Monday 18 June 2018
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Care Minister Norman Lamb fears exploitation of vulnerable older people over care home top-up fees.

Research from older people’s charity, Independent Age, has been used in Parliament to highlight the issue of unfair care home top-up fees.

Thousands of families of the poorest older people are asked to ‘top-up’ the cost of their loved-one’s care home place.  Some families choose to pay more to have a better room or facilities for their family member.  However many others pay hundreds of pounds a week without ever realising that it’s unnecessary and that it’s the responsibility of the council to fully fund the place.

Speaking in Parliament, Norman Lamb MP, the Care Minister said that ‘the idea of a care home constantly ratcheting the top-up fee to someone who is perhaps in the latter stages of their life, perhaps got dementia is completely unacceptable exploitation of that individual and should be condemned’

Paul Burstow MP, the former Care Minister told a parliamentary debate there is mounting evidence of confusion and rule breaking over the application of top-up fees by local authorities. Mr Burstow cited two examples of unfair top-up fees one of which was the case provided by Independent Age of a 87 year old lady who wanted to live closer to her daughter following a spell in hospital.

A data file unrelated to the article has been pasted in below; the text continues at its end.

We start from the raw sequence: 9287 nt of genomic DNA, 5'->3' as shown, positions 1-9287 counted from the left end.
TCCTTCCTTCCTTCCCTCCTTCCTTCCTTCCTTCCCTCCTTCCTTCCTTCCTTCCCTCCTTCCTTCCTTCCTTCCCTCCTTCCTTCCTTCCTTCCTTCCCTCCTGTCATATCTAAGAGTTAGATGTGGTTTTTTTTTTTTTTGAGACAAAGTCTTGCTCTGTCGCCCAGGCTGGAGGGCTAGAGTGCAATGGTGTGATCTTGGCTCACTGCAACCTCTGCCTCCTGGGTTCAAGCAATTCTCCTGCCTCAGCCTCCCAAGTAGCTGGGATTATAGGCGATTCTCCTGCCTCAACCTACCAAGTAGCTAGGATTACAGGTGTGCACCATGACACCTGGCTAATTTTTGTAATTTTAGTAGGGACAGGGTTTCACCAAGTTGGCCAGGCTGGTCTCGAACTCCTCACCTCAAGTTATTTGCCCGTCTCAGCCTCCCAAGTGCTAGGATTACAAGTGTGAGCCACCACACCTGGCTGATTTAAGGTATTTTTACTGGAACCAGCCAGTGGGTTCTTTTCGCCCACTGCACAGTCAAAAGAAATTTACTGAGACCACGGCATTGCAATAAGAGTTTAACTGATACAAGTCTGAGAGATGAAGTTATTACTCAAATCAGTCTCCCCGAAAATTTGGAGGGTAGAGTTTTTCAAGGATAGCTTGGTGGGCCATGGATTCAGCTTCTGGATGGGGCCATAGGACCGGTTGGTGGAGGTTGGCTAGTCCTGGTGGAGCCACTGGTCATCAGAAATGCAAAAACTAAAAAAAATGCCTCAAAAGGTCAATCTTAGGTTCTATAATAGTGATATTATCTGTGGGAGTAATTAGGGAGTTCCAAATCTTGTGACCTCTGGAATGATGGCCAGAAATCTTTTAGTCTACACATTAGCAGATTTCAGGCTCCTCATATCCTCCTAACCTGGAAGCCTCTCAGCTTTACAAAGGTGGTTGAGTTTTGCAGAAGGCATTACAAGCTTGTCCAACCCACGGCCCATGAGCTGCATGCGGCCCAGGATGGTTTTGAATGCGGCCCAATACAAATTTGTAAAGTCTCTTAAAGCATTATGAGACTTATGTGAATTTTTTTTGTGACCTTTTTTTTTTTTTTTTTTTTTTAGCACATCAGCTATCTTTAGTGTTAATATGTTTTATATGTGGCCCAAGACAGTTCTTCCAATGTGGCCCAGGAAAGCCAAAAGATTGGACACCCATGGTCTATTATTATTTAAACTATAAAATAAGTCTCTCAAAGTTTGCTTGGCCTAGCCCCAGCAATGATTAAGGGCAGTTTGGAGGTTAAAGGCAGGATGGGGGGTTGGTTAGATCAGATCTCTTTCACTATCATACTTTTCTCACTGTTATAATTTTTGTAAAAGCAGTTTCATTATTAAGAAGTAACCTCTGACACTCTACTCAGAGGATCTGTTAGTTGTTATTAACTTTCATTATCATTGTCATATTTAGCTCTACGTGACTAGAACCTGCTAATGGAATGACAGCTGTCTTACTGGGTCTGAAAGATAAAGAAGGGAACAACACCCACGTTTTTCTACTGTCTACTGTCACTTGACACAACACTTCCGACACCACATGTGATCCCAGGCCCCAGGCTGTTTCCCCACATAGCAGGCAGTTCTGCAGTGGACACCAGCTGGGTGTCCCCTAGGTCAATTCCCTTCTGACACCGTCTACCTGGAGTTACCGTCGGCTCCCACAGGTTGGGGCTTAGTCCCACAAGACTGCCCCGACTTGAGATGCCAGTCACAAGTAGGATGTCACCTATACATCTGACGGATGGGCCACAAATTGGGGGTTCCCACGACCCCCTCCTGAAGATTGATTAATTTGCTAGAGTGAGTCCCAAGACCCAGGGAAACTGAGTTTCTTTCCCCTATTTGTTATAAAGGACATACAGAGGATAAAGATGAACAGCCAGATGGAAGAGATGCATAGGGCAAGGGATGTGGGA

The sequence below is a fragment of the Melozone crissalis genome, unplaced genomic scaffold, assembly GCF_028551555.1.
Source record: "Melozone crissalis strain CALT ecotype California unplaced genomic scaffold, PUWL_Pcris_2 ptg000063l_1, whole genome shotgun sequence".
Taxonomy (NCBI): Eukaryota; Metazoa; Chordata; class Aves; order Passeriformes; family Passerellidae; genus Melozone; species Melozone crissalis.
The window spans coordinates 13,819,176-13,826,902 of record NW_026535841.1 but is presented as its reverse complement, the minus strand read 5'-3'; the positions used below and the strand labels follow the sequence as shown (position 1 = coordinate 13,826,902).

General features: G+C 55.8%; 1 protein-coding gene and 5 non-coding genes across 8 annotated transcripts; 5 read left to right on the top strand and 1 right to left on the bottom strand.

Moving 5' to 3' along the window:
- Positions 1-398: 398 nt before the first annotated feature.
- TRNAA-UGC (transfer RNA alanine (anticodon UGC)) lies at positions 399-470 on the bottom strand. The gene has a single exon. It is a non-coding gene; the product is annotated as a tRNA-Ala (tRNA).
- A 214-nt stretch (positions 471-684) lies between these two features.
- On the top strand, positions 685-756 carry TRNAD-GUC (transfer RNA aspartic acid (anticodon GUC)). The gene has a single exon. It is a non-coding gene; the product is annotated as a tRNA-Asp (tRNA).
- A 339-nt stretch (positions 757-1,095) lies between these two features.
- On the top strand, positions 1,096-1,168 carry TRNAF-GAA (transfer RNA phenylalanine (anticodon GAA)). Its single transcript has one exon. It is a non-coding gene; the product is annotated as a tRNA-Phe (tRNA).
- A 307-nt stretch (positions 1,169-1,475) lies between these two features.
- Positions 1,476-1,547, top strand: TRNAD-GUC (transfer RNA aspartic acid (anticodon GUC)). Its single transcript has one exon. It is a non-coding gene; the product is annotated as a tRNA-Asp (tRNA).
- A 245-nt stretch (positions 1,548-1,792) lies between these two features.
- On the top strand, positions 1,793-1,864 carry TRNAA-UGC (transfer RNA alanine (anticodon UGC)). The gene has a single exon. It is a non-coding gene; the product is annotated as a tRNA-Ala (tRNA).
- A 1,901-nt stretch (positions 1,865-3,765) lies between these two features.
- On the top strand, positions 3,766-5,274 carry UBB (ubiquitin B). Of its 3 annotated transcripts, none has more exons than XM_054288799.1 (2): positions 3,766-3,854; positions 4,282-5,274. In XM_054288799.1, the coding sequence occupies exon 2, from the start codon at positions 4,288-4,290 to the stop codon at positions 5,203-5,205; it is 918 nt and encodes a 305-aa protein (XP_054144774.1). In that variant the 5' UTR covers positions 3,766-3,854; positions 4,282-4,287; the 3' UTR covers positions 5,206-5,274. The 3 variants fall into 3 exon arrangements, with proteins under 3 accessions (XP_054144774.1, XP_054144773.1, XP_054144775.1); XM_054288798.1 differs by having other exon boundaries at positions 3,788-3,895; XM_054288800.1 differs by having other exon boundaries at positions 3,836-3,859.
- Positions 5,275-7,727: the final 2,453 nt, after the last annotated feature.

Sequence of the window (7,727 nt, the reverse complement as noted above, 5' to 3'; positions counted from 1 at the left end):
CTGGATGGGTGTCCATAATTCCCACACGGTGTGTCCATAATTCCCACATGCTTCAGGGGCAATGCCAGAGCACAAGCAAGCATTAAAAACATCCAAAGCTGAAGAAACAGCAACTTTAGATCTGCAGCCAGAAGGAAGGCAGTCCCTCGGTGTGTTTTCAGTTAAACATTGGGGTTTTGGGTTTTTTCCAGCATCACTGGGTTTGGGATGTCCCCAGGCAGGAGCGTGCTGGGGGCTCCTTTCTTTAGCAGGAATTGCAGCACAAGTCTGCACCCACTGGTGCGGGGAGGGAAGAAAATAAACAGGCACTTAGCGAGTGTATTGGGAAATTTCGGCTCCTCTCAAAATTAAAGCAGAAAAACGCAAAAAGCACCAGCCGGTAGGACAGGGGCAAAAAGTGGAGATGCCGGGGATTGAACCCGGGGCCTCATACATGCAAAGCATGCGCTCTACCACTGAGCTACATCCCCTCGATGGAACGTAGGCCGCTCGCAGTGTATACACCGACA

Paul Burstow  said the rules on top up-up fees need to be examined and told the debate that ‘we need to get this right as top-ups look set to grow in number’.

In response Norman Lamb, said he was concerned about the case studies of two older people Paul Burstow had highlighted in his speech.  Mr Lamb said they ‘almost sort of smack of exploitation’ of the elderly people involved.

Mr Lamb said care home tops-ups ‘must be the positive choice on the part of the person, something that they understand, both in terms of costs and consequences, and never something they should feel pushed into doing as a necessity’.

Janet Morrison, Chief Executive of Independent age said:

“We strongly welcome a debate on the worrying issue of top-up fees from care homes. These are meant to allow families to pay extra for care above a basic standard but many families are in fact paying for basic care that it is really the responsibility of the council to meet. Though councils are supposed to check that families really want to pay extra, most councils don’t even know the true number of top-up fee agreements in their area. Families should only have to pay top-up fees as a genuine choice and not because they feel backed into a corner by a council or a care home. They need better advice and information before signing and regular reviews of the agreement. But the problem is not simply down to poor practice - our research shows that it is driven by the widespread underfunding of social care by national as well as local government”.